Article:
By Maya M. Padillo and Carmelito Q. Francisco
DAVAO CITY — An additional power supply of about 3,000 megawatts (MW) is projected to be required by the Mindanao grid by 2030, according to Mindanao Development Authority (MinDA) Assistant Secretary Romeo M. Montenegro.
Mr. Montenegro, who also heads the technical working group of the Mindanao Power Monitoring Committee, said this projection covering all sectors is based on the Department of Energy’s (DoE) outlook using a 7% to 8% growth rate in demand.
“(It is) based on forecast of 7% to 8% annual growth demand by DoE. For instance, Mindanao’s peak demand in 2012 was around 1,210 MW, but as of November 2017, new highest peak demand was recorded at 1,760 MW. Hence, total capacity for Mindanao, with additional 3,000 MW shall be around 5,000 MW by 2030, which will also cover the required reserve margin such as regulating, contingency and dispatchable reserves,” Mr. Montenegro told BusinessWorld in an interview.
The Mindanao grid, based on data from the National Grid Corp. of the Philippines, currently has a system capacity of more than 2,200 MW.
Mr. Montenegro said while MinDA continues to push for more renewable energy projects to achieve a 50-50 mix with fossil fuels, the more readily available sources are existing diesel-fired plants that are prepared for expansion.
“For now, there are no new investors in power as Mindanao still has a surplus, but the big players in Mindanao have power plants that are capable of expansion and scaling up.”
Among these are Aboitiz Power Corp. subsidiary Therma South, Inc. (TSI)’s plant in Davao and SMC Global Power Holdings’ Malita plant in Davao del Sur.
Mr. Montenegro said it would be easier now to attract new investment in the power sector with the expected completion of the Visayas-Mindanao grid interconnection by 2020.
“When that happens, we will be already under one grid — the Luzon, Visayas, and Mindanao — so that even if you have a power plant in Mindanao you can sell it all the way to Luzon. It’s the same case happening now when Singapore buys cheaper hydro(power) from as far as Laos that has massive power plants,” he said.
Meanwhile, a Davao City business leader said the government must now revisit the policy on electric cooperatives (ECs) to make them more responsive in their franchise areas, particularly the emerging urban centers.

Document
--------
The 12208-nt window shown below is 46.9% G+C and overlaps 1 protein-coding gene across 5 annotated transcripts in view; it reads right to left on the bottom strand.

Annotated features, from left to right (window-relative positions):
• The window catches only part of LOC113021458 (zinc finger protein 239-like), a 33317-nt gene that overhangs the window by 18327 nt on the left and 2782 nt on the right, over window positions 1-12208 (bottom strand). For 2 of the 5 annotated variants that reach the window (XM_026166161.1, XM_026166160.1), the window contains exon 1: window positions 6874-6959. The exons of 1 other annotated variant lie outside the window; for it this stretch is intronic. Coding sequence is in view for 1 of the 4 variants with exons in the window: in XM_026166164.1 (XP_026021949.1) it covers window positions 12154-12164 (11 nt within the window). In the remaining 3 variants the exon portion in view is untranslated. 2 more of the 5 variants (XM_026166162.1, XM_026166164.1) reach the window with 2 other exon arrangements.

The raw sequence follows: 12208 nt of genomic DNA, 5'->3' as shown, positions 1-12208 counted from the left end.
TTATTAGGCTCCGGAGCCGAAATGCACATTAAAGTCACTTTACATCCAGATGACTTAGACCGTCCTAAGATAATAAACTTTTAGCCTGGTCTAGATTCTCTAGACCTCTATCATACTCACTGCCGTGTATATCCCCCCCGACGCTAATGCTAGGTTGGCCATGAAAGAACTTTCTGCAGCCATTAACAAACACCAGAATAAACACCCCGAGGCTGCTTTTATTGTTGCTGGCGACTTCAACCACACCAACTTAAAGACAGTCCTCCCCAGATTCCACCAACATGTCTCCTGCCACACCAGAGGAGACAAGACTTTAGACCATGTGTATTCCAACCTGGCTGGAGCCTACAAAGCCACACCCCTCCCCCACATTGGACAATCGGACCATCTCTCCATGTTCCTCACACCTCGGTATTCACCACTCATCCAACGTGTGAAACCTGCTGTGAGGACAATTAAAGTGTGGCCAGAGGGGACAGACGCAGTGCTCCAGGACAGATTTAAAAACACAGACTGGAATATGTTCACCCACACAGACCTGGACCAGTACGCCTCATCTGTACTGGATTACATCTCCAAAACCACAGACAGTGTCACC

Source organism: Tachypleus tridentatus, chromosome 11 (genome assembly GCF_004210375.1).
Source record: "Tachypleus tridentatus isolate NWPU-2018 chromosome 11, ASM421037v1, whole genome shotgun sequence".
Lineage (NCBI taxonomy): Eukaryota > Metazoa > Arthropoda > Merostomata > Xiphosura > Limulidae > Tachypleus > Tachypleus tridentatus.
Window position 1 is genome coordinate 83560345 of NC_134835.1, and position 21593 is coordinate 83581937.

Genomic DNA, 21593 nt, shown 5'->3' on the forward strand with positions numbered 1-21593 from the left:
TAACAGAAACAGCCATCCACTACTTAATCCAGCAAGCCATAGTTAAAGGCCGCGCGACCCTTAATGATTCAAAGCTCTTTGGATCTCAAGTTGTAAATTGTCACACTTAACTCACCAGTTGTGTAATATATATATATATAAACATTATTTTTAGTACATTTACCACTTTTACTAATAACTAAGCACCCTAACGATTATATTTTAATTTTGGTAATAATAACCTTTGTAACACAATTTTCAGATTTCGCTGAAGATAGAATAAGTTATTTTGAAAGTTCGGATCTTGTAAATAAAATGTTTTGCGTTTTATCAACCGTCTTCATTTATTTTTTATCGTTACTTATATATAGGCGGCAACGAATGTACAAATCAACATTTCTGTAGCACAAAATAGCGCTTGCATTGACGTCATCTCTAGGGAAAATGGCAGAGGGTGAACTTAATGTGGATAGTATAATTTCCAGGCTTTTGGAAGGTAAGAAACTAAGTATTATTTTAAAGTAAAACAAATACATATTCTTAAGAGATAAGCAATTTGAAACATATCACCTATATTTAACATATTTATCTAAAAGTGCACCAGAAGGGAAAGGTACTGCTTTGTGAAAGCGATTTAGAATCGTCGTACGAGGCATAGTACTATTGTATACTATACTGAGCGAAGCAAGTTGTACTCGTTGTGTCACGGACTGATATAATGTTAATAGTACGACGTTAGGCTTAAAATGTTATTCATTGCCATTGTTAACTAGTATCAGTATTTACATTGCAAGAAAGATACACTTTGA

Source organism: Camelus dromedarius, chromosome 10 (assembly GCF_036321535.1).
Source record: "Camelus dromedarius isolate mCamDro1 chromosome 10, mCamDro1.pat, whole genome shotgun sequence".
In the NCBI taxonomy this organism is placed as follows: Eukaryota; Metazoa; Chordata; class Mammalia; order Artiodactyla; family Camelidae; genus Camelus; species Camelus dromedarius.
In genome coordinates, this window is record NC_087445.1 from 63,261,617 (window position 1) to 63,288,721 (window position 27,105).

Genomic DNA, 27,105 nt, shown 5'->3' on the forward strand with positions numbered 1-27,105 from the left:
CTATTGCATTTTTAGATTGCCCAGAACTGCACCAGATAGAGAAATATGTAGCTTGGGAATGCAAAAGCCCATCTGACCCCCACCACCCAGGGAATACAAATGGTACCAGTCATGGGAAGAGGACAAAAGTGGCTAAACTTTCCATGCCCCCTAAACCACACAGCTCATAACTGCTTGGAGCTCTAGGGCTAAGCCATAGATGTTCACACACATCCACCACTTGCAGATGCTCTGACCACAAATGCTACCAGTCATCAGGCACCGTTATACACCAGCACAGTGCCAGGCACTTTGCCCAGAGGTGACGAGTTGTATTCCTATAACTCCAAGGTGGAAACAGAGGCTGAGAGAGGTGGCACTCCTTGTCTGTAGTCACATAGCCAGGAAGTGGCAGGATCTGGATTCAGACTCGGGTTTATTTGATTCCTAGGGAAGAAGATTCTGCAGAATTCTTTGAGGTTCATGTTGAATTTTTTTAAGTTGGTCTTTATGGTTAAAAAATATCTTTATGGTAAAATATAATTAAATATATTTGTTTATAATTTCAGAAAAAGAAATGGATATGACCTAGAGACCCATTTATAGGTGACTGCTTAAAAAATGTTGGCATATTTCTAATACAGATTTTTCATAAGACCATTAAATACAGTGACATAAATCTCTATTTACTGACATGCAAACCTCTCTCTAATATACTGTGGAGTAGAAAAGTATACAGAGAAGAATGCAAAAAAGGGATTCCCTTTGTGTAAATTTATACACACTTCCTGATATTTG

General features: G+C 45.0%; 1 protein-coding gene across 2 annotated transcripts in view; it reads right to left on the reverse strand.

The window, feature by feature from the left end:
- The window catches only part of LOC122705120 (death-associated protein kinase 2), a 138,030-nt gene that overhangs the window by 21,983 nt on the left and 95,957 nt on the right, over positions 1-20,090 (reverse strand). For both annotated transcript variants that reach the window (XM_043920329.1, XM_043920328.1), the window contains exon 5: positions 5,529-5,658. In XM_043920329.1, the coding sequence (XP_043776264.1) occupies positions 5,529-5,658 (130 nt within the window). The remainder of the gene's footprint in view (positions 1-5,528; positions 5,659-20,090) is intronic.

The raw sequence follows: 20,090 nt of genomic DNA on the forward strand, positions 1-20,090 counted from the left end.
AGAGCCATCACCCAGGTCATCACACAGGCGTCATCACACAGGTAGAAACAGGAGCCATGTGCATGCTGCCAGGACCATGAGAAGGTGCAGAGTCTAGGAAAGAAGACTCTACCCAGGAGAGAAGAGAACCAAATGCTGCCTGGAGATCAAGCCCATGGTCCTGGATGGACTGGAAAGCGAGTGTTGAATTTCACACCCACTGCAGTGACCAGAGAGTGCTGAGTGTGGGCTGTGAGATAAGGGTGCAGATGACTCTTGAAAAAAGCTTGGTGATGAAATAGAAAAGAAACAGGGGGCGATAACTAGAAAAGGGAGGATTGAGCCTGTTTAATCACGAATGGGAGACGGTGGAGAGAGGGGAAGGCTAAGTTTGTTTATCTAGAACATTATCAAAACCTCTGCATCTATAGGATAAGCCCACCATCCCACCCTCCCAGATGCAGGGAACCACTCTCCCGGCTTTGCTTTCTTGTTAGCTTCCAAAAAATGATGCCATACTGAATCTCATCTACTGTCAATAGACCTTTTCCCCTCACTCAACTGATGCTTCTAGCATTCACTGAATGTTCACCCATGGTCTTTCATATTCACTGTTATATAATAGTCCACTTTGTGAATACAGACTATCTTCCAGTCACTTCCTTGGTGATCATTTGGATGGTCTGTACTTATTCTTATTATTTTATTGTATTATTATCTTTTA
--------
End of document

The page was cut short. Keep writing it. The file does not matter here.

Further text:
Arturo M. Milan, president of the Davao City Chamber of Commerce and Industry, Inc., told BusinessWorld that the law on ECs should be revised to allow them to build up financial capability, which could then be used to improve services.
“The ECs in urban centers must not only be able to expand their services through rural electrification, but must also be able to immediately respond to the needs of their customers. At present, they cannot do it because they have no financial capability,” Mr. Milan, who was a former top executive of Davao Light and Power Co. before his appointment as advisor of Aboitiz Equity Ventures.
Under Presidential Decree 269 of 1973, which established the National Electrification Administration (NEA), ECs are non-stock, nonprofit entities that are intended to serve as power distributors.
Unlike other cooperatives, ECs do not adhere to voluntary membership as their consumers automatically become the members, and they are under NEA supervision, including the designation of the management team.
Under this present setup, said Mr. Milan, ECs have no autonomy to immediately act on key issues such as providing more power supply to their customers.
Expanding membership participation would also strengthen accountability, he added.
“The members can demand for better service, unlike now when they will only be allowed to participate in the general assembly (to choose their board of directors),” he said.
Energy Assistant Secretary Redentor E. Delola, in a separate interview, agreed that the status of ECs needs to be reassessed to allow them to meet growing demand, including those from prospective business ventures.
“Personally, I believe that, especially those in the growing areas, ECs must be capable enough to answer the needs of the consumers by becoming financially stable,” Mr. Delola said.
“It is very hard for ECs to immediately respond because they do not have that flexibility as they need to apply for capital expenditures, which takes time to approve,” he added.
On the other hand, NEA Administrator Edgardo B. Masongsong said ECs must not be allowed to shift as for-profit entities unless they have been able to meet their main purpose, which is to serve all “lifeline consumers.”
Based on NEA data, about 30% of the country’s 12.18 million household consumers are still under a “lifeline” level, meaning consumption is only up to about 50 kilowatt hours a month.
“But we are open to converting ECs… in a case-to-case basis,” Mr. Masongsong said, noting that there are several that have been performing efficiently.
By Maya M. Padillo and Carmelito Q. Francisco